Academic journal article ABA Banking Journal

Banking's Top Performer's 2011: Opportunistic Deals and Increased Lending Led the Way

Academic journal article ABA Banking Journal

Banking's Top Performer's 2011: Opportunistic Deals and Increased Lending Led the Way

Article excerpt

The year 2010 left community banks with more questions than answers. How can smaller banks best compete with their larger counterparts in a low-rate, slow-growth environment? How will the myriad of new regulations coming out of the Dodd-Frank Act impact the bottom line? Some observers are even asking if community banks can survive in this new environment.

The fact is, community banks remain a vital part of the financial services industry. Though the full effects of Dodd-Frank (both intentional and unintentional) remain to be seen, several community banks may have already discovered the answer to the first question posed above, and, therefore, the means to drive strong earnings performance. Part 2 of the ABA Banking Journal annual bank performance rankings provides highlights of the strategies used by these top performing banks, thrifts, and bank holding companies with total assets of $3 billion or less.

Ranking methodology

Our ranking assesses the performance of four groups of community financial institutions, defined by size and corporate structure:

Non-subchapter S commercial banks, thrifts, and bank holding companies with consolidated total assets less than $100 million;

Non-subchapter S commercial banks, thrifts, and bank holding companies with consolidated total assets between $100 million and $3 billion;

Subchapter S commercial banks, thrifts, and bank holding companies with consolidated total assets less than $100 million; and

Subchapter S commercial banks, thrifts, and bank holding companies with consolidated total assets between $100 million and $3 billion.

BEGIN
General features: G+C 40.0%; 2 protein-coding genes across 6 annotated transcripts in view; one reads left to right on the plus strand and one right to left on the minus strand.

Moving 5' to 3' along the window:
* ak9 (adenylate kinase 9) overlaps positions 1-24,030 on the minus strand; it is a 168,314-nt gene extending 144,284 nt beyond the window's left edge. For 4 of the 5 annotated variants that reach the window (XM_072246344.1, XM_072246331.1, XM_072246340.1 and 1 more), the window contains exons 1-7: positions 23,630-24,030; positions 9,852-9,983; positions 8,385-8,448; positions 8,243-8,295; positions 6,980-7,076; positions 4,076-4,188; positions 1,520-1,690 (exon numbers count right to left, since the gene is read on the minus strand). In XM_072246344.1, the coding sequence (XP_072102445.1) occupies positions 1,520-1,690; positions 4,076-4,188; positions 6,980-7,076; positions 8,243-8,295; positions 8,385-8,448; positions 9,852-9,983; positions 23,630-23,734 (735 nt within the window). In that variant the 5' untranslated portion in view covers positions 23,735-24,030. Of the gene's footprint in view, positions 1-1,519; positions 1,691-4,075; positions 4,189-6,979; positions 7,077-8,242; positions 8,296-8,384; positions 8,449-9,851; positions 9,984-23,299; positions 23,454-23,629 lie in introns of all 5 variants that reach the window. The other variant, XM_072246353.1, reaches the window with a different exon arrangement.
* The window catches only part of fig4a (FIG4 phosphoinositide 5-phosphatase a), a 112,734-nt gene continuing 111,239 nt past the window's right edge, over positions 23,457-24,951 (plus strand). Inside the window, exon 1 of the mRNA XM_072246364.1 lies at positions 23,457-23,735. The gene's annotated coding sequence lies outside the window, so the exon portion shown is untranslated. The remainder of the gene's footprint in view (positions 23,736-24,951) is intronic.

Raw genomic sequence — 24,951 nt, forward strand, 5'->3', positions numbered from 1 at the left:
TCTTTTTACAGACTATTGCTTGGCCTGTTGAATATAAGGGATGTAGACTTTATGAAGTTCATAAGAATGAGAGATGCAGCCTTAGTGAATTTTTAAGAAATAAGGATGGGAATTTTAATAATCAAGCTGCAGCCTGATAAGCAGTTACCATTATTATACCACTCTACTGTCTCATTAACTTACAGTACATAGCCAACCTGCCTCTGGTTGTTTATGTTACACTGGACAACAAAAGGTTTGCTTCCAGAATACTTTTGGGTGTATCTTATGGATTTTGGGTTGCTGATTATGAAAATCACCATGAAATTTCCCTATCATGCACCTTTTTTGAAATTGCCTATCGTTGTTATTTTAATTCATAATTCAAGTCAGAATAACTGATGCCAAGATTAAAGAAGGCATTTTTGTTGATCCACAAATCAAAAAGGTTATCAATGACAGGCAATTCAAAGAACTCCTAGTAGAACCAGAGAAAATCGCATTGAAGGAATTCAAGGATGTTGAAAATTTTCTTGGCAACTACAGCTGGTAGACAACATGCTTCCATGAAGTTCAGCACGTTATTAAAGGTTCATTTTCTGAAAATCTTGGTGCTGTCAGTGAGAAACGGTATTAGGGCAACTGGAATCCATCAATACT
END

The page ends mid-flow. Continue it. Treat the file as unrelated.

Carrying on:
Within the four groups identified, institutions were ranked on their return on average equity (ROAE) for 2010. The 25 institutions with the highest ROAE in each category were selected for the print edition of the rankings. All 100 top performers in each of the four categories are shown on ababj.com.

Data was obtained from Highline Financial, LLC this year, and reflects operations for the year ending Dec. 31, 2010. Due to this new data source, we have rerun last year's rankings using Highline data to provide accurate year-over-year comparisons. As a result, rankings have changed in certain cases due to the use of restated data.

All rankings are based on consolidated statistics for the highest regulatory reporting level available for each institution (further detail can be found online). Where consolidated statistics were not available but data was reported for a subsidiary that accounted for at least 90% of a holding company's assets, we used subsidiary data.

The rankings focused on institutions that offered traditional banking services; as a result, we have excluded from the analysis bankers' banks, special purpose industrial loan companies and nondepository trusts, as well as institutions with less than 10% of their assets in loans, less than 10% of their liabilities in deposits, or over 70% of their loans in credit card receivables. Companies that were not in operation for the full year also were excluded.

Highlights from the top performers

As in years past, top-performing community banks tended to be those who were best able to capitalize on recent trends--rising asset values, increased refinancing activity, and, of course, low interest rates (and costs of funding). Onetime items also continued to play a role in earnings performance. For example, at Eastern Federal Bank of Norwich, Conn. (#1 among non-S-corps between $100 million and $3 billion), performance was significantly impacted by the reversal of a securities write-off which restored $10 million of pre-tax income. On the whole, however, the top performers of 2011 were not only more successful at managing their balance sheet in a low-yield environment, but also better able to take advantage of some of the same strategies employed by their larger counterparts--FDIC-assisted acquisitions and increased opportunities to lend to creditworthy commercial customers. …

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